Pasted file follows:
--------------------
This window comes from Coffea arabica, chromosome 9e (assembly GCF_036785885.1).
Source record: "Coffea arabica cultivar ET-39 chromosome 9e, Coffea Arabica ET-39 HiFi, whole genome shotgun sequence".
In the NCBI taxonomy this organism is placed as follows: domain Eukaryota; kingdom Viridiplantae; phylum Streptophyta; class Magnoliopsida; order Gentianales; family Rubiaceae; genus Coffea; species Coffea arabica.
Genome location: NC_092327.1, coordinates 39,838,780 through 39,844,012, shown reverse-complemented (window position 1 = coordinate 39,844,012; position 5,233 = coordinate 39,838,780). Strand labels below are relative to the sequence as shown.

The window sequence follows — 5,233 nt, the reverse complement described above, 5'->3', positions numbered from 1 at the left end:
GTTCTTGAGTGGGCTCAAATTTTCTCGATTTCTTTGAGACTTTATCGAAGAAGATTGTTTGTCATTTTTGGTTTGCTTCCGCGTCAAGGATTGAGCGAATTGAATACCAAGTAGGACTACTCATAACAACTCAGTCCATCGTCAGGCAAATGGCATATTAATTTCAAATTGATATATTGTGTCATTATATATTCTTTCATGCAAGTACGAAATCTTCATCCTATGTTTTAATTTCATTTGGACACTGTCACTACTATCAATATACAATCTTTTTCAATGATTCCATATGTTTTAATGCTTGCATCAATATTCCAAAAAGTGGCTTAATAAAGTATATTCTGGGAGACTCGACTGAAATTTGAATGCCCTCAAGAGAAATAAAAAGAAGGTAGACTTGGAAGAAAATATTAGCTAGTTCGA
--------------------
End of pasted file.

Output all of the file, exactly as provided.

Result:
This window comes from Coffea arabica, chromosome 9e (assembly GCF_036785885.1).
Source record: "Coffea arabica cultivar ET-39 chromosome 9e, Coffea Arabica ET-39 HiFi, whole genome shotgun sequence".
In the NCBI taxonomy this organism is placed as follows: domain Eukaryota; kingdom Viridiplantae; phylum Streptophyta; class Magnoliopsida; order Gentianales; family Rubiaceae; genus Coffea; species Coffea arabica.
Genome location: NC_092327.1, coordinates 39,838,780 through 39,844,012, shown reverse-complemented (window position 1 = coordinate 39,844,012; position 5,233 = coordinate 39,838,780). Strand labels below are relative to the sequence as shown.

The window sequence follows — 5,233 nt, the reverse complement described above, 5'->3', positions numbered from 1 at the left end:
GTTCTTGAGTGGGCTCAAATTTTCTCGATTTCTTTGAGACTTTATCGAAGAAGATTGTTTGTCATTTTTGGTTTGCTTCCGCGTCAAGGATTGAGCGAATTGAATACCAAGTAGGACTACTCATAACAACTCAGTCCATCGTCAGGCAAATGGCATATTAATTTCAAATTGATATATTGTGTCATTATATATTCTTTCATGCAAGTACGAAATCTTCATCCTATGTTTTAATTTCATTTGGACACTGTCACTACTATCAATATACAATCTTTTTCAATGATTCCATATGTTTTAATGCTTGCATCAATATTCCAAAAAGTGGCTTAATAAAGTATATTCTGGGAGACTCGACTGAAATTTGAATGCCCTCAAGAGAAATAAAAAGAAGGTAGACTTGGAAGAAAATATTAGCTAGTTCGA